Wednesday, June 24, 2009

I finally sat down to the accumulated mail yesterday and discovered a letter from Mr G., inviting me to his son Alexander’s funeral last Saturday. It is a good thing we meet in the street on Monday, so that he knows my absence wasn’t due to indifference. Today is osteoporosis-pill-day and I spent my half-hour (no food, no drink, remain upright) writing to them. The sort of thing one often intends but can’t always trust oneself to carry through on.

Today’s excitement – for it’s all go, around here – is the initiation of the painting of our outside woodwork, window frames and front door, and my appearance at a local auction house. The item we want will almost certainly be priced beyond our means, but these are hard times, and you never know. The auctioneer imposes a buyer’s premium at twenty-five percent so I have had to do some preliminary arithmetic to know how much I will actually be spending if I bid, say, £5. (£6.25 – plus VAT at 17.5% on £1.25. The mind boggles, just when steadiness is needed.)

I must get there in time to get my paddle (for bidding with) and settle down and calm down and start knitting, before our number comes up.

I had a grand time lunching yesterday with Helen C.K.S. and the Fishwife. We didn’t even talk about knitting much, except that Helen is about to buy Sally Melville’s “Mother-Daughter Knits”. I’ve got the rest of Melville’s books, and like them a lot although I don’t think I’ve ever knit anything from one of them. I tend to avoid books of patterns these days unless there’s a reason – but Helen says this one is strong on how-to-adjust-sizing. Maybe that, and Melville’s name, is enough of a reason.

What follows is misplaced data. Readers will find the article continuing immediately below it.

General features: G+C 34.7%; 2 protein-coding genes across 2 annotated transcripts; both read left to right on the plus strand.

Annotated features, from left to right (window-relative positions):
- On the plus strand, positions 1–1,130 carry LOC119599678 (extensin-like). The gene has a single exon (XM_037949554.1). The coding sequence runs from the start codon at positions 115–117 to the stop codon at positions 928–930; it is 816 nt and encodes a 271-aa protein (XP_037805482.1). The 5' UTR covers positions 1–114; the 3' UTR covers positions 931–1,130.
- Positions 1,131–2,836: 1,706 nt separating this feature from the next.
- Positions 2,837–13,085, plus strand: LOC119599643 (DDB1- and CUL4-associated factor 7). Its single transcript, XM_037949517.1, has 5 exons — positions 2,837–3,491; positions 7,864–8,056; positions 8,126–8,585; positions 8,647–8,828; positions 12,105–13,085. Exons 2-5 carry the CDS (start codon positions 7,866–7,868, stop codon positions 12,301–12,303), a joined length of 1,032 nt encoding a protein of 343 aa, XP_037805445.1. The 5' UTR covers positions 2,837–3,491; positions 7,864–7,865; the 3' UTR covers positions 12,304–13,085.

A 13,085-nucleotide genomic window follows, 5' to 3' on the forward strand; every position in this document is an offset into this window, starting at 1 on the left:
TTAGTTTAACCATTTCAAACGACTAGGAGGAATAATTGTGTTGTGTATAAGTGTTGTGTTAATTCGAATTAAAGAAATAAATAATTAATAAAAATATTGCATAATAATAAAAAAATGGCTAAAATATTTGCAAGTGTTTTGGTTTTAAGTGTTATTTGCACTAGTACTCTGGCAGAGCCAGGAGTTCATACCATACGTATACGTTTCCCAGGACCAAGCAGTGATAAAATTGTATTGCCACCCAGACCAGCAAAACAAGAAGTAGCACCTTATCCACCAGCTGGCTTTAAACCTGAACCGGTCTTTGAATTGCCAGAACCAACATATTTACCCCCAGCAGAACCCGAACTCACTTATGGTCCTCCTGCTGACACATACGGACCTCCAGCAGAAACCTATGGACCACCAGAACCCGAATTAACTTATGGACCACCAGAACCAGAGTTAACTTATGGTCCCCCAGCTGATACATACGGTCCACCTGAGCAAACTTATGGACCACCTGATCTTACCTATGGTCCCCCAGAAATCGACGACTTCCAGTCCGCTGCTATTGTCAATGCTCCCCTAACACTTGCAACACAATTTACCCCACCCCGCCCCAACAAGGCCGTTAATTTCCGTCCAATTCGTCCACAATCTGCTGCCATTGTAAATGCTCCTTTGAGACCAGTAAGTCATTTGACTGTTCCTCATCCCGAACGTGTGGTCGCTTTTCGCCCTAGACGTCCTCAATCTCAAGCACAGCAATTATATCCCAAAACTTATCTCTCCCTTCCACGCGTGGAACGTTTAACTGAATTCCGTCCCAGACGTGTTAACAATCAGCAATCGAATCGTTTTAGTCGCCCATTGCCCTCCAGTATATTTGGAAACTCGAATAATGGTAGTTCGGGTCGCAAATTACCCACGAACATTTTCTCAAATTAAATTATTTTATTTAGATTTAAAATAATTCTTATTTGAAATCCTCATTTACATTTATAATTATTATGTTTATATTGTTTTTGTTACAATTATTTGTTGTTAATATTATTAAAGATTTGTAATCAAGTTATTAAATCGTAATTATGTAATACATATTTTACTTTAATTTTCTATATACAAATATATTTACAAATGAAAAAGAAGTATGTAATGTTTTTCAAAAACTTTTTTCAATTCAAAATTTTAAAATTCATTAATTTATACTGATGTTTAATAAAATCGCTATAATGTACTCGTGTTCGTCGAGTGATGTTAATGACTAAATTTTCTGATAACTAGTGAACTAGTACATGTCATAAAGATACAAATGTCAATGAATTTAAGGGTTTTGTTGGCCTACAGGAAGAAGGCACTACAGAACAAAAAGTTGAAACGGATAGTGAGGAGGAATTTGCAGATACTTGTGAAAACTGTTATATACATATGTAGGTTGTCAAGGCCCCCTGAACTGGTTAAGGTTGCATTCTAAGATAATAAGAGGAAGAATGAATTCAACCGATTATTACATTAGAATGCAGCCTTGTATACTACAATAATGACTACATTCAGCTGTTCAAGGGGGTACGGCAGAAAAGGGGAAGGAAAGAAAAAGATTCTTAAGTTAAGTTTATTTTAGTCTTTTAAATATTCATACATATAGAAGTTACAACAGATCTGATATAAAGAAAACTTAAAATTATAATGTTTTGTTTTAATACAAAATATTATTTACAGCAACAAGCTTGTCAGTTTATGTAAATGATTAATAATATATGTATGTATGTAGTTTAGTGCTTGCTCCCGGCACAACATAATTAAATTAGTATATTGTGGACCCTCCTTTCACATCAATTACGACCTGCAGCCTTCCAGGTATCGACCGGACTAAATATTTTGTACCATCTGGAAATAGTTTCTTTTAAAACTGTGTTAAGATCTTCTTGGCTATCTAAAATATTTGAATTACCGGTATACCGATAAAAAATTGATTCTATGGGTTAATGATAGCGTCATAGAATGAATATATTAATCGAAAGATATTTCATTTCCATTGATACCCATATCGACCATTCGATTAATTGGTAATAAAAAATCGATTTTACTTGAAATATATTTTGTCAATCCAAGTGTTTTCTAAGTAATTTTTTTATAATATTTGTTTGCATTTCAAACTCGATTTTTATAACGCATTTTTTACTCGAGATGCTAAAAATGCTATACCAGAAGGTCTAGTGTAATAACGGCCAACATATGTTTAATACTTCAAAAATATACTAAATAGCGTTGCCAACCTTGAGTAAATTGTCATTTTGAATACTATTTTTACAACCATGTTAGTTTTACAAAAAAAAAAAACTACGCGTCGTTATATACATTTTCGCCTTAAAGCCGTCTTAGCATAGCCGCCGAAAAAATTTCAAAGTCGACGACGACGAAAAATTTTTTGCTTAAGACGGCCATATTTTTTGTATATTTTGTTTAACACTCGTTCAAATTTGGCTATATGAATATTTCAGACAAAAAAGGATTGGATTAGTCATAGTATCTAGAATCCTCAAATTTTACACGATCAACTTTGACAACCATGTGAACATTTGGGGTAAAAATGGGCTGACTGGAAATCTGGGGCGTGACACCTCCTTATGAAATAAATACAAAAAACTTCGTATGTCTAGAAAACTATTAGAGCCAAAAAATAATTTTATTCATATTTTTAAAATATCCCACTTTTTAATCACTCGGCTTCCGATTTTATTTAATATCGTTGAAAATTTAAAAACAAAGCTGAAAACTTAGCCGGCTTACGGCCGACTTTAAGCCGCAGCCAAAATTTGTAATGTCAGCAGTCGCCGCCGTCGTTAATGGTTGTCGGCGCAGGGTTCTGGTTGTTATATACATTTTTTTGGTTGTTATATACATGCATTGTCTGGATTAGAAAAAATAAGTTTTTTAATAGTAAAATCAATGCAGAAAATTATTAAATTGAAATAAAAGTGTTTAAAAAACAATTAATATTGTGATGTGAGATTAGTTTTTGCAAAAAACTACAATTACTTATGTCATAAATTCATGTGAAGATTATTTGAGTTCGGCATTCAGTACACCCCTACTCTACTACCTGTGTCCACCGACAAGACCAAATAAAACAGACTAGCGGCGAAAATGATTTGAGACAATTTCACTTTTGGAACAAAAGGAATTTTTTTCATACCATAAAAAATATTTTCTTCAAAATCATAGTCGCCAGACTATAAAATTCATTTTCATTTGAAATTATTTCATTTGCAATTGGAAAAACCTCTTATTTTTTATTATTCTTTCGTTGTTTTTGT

That happy pair, Helen and the Fishwife, are going to Woolfest on Saturday.

And the Fishwife gave me three tomato plants – different varieties. Here they are on the doorstep in yesterday's sunshine:

I have never grown tomatoes, and am excited about this. Here, while we are at it, are the rest of the doorstep vegetables. The herb garden:

and a courgette called “Midnight”:

It is a new cultivar from Thompson and Morgan, billed as being sufficiently compact to grow in a pot on one’s patio. We shall see. So far, I’m unimpressed. The plant you see is the sole survivor of six seeds, three sown indoors and three, directly in the pot. It’s not that I chose the best one – this was the only one. However, it looks cheerful enough at the moment.

As for actual knitting, I did my edging repeat on the Princess yesterday, and decided that the cardigan was at last 12” long and so divided it and am knitting the back at what feels like great speed. It’s good Wimbledon knitting.


  1. Dawn in NL9:59 AM

    My goodness, as if bidding at an auction was not nervewracking enough without having to do that sort of mental arithmetic. (Lucrative business!) Good for you to be so well prepared. Good luck, I hope you succeed in getting your item.


  2. It was a lovely lunch. Thank you again. I bet your tomato plants end up being more productive than mine given their prime situation! Oh, and you'll need to give the two upright ones a stake each for support, or tie them to the railings.

  3. =Tamar2:07 PM

    I must be misunderstanding. You have to pay value added tax on the premium that you are charged for buying at the auction, but you are not taxed on the actual purchase?

    Here's hoping the plants do well but not overly so. Vine ripened tomatoes are very good in moderation. I once had to deal with immoderate numbers of them.

  4. I always enjoy your blog--and admire your knitting!